We buried Mama’s ashes atop a bed of wild honeysuckle vines. I had stopped alongside the road in Greeneville, Tennessee, and picked them myself. You might think it’s the dollar-sized magnolias in bloom that most remind me of my Southern childhood. Or the wild dogwoods edging dark forests of pines in white lace. But you’d be wrong. It’s the wild honeysuckle growing alongside dirt roads that most transports me back to the motherland. What child can resist breaking open those yellow trumpets and sucking out teardrops of sweet nectar? I taught my own children to do that when they were little.
Honeysuckle. Fairy Trumpets. Woodbine. Goats Leaf.
Planted by the doorway of one’s home, Honeysuckle is known for keeping witches at bay. Bring it inside your home and you can expect a wedding sometime soon. Faulkner employed honeysuckle for erotic purposes in his stories.
While the berries are toxic, honeysuckle is enjoyed as a delicacy. My daughter Shelby makes a honeysuckle sorbet that folks rave over. Honeysuckle is said to be the cure for a variety of ailments including a sore throat, arthritis, asthma, even food poisoning. Of course, the fragrant kind of honeysuckle (not all varieties are) acts as a healing aromatic for the downtrodden and distressed.
So is it any wonder that when I happened upon a Georgia backroad where honeysuckle was rioting over the fence that I stopped the car and sunk my flip-flops into the still wet from morning rain sand. It wasn’t like I hadn’t already been to two different nurseries that morning seeking to buy some honeysuckle. I knew I could likely find some here in Oregon but I wanted Georgia honeysuckle (and, yes, I know it is really Japanese).
That first nursery we stopped at in Ty Ty was primarily for large landscape projects. The kind of place you go to if you are looking to fix up your plantation home on 20 acres. The second one had more variety of roses than all the gardens in England, but no honeysuckle.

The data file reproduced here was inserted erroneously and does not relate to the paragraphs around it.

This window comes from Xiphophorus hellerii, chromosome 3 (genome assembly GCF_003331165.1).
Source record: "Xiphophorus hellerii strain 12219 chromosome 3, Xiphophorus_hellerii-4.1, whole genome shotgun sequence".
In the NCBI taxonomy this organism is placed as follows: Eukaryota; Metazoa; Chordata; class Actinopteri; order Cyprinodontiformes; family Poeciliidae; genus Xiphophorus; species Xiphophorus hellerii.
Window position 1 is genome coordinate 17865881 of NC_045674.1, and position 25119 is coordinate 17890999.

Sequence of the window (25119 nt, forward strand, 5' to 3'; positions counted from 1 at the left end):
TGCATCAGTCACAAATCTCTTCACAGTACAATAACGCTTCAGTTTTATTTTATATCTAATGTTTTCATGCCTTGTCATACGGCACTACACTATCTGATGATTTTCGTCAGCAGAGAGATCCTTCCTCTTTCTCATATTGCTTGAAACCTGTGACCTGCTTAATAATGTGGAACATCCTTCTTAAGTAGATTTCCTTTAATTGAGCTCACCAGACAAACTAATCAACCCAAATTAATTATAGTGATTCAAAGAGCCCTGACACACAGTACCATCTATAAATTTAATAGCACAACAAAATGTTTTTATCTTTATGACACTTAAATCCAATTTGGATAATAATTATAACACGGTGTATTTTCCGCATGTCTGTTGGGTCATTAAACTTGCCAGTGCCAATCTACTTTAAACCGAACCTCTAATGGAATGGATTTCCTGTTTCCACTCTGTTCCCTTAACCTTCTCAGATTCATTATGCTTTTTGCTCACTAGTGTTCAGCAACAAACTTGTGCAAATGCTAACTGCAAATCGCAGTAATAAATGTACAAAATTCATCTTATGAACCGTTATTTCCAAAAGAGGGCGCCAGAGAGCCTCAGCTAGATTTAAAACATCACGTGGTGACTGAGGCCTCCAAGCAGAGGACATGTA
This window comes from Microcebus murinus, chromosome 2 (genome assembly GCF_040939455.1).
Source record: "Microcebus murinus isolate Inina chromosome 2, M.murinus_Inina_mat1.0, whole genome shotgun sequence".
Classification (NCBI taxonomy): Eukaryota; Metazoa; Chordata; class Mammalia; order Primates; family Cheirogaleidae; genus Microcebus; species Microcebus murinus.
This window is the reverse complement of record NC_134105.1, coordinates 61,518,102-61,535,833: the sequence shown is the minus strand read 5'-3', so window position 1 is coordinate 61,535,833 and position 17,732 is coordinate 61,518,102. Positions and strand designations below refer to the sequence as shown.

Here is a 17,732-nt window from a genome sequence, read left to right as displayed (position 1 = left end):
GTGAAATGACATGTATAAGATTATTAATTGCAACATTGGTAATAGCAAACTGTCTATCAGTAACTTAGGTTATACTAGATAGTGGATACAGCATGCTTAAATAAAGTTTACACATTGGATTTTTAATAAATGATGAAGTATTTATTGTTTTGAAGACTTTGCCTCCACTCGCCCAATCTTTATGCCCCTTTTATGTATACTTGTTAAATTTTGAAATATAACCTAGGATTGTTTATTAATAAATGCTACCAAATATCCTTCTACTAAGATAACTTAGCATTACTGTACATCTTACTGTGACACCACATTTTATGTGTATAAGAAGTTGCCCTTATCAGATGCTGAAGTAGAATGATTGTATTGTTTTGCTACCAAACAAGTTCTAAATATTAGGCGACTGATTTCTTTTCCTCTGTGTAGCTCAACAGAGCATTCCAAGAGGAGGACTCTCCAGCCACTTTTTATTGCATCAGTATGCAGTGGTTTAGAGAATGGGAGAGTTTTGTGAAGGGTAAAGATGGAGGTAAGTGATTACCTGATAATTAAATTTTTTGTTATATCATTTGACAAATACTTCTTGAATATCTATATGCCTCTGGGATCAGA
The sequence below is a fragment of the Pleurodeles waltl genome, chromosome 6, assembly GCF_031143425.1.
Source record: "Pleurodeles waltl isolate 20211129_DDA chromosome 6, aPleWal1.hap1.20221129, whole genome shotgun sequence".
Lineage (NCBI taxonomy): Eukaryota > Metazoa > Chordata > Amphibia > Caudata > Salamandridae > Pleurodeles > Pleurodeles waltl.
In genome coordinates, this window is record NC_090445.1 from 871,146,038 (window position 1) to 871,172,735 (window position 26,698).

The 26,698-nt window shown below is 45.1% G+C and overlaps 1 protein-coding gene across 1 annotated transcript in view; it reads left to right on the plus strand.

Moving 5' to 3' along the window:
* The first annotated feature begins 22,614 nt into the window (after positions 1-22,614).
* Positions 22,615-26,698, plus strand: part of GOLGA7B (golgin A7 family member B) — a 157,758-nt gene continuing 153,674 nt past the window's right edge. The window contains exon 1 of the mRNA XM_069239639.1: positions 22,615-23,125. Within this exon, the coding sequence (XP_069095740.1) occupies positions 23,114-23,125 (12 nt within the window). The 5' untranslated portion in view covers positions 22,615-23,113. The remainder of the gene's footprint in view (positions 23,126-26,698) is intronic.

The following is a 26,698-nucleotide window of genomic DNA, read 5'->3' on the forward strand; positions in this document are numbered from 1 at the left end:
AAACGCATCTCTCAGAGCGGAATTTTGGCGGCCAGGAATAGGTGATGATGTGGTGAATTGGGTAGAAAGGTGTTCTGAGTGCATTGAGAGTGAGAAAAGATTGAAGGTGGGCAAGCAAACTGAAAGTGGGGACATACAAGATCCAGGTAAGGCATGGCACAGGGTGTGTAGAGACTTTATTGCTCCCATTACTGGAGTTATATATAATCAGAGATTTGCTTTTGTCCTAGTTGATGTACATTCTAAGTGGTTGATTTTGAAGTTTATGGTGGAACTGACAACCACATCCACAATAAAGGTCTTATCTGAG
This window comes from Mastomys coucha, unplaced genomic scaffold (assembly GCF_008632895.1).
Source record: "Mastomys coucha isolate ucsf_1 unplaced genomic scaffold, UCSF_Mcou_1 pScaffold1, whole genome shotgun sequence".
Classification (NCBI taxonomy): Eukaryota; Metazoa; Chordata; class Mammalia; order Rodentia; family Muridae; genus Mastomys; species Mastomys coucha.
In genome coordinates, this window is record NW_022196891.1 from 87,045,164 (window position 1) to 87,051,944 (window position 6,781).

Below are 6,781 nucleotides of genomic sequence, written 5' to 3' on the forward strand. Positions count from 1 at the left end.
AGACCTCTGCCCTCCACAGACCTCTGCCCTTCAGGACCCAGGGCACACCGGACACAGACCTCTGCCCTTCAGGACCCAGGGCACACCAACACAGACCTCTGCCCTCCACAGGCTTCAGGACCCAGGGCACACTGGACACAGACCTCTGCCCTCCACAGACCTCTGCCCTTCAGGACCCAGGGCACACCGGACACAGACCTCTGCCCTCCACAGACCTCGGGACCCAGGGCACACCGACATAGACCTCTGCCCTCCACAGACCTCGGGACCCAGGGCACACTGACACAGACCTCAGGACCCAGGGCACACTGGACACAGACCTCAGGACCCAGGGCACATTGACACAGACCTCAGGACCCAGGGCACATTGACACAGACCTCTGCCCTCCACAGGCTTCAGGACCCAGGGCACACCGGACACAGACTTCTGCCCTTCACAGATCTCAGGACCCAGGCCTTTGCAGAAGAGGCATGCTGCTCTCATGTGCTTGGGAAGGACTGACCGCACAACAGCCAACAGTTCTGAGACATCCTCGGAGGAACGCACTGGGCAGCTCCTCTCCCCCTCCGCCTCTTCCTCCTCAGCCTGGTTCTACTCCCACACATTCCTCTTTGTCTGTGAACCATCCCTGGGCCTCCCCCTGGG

“We got some growing wild,” the fellow with the leathery skin said. “But ain’t got none for sale.” He looked at me sideways like I might be shy a pickle, asking for honeysuckle. Some people consider honeysuckle an invasive weed. I might as well been asking if he had any kudzu for sale.
My son handed me an empty Starbucks cup out the window. I yanked me up a handful of vines, roots attached and put it in the cup. That night I filled the cup with some Georgia dirt and wrapped the roots of that vine in a moist paper towel before cutting the lid to fit down over the woodbine.
The good son Googled whether TSA would make me off-load the honeysuckle at the nearest trash can, but, yes, you can indeed carry Georgia honeysuckle back to Oregon via Delta. And I did.
Kept it right beside me in my seat the entire time, careful not to mush the leaves.
When I got home, I planted the honeysuckle in a protective corner near the gate to the side yard, safe from being trod upon, safe from wind, but in a place to get plenty of sun.
And that’s where it remained throughout the week, digging its moist roots into the fertile soil of its new home.
“You might want to water the honeysuckle I planted by the gate,” I told Tim. I was in Eugene over the weekend as my girls were running in the Eugene marathon. They did great.
“I didn’t see any honeysuckle,” Tim replied, “But it’s raining here so it’s probably fine without me watering it.”
Over the weekend, Miz Shelby and I drove out to Johnson Brothers Nursery in Coburg which is my absolute favorite nursery. We also went to the OSU plant sale in town. I picked up a hydrangea and a Japanese Maple, some geraniums and snapdragons and a handful of other plants for the new dwelling.
Tim and I had dug up Mama’s roses before leaving our former home and needed to get those transplanted from their winter pots. So Sunday afternoon was set aside for gardening. I went to check on the honeysuckle near the gate and it was gone. Just gone. I dug around looking for any little root of it, but it wasn’t there at all.
I tracked Tim down: “What happened to the honeysuckle?”
He denied knowing anything about it, especially since he hadn’t even seen it. Or so he said.
“Oh, that thing? By the gate? I thought it was a weed. I threw it out.”
You know what they say: One man’s weed is another man’s honeysuckle.
“Find it,” I insisted, knowing he would have just tossed it into the nearby culvert.
My grandson grew very quiet and held Pa’s hand as they searched for the vine-gone-bad.
It wasn’t long before Tim brought me this root of a vine, leaves all dried up. “Sorry,” he said, sheepishly.
“It’s okay, Pa,” the Bean said. “We found it!”
I replanted it. In a pot this time, hoping against the evidence that somehow that bit of Georgia will root itself and survive, perhaps even thrive here in Central Oregon.
I want to teach Bean some of the same lessons I taught his mama. Some of the lessons my own mama taught me. How to suck the sweetness out of life wherever and in whatever condition you find it.
Karen Spears Zacharias is author of CHRISTIAN BEND: A novel (Mercer University Press).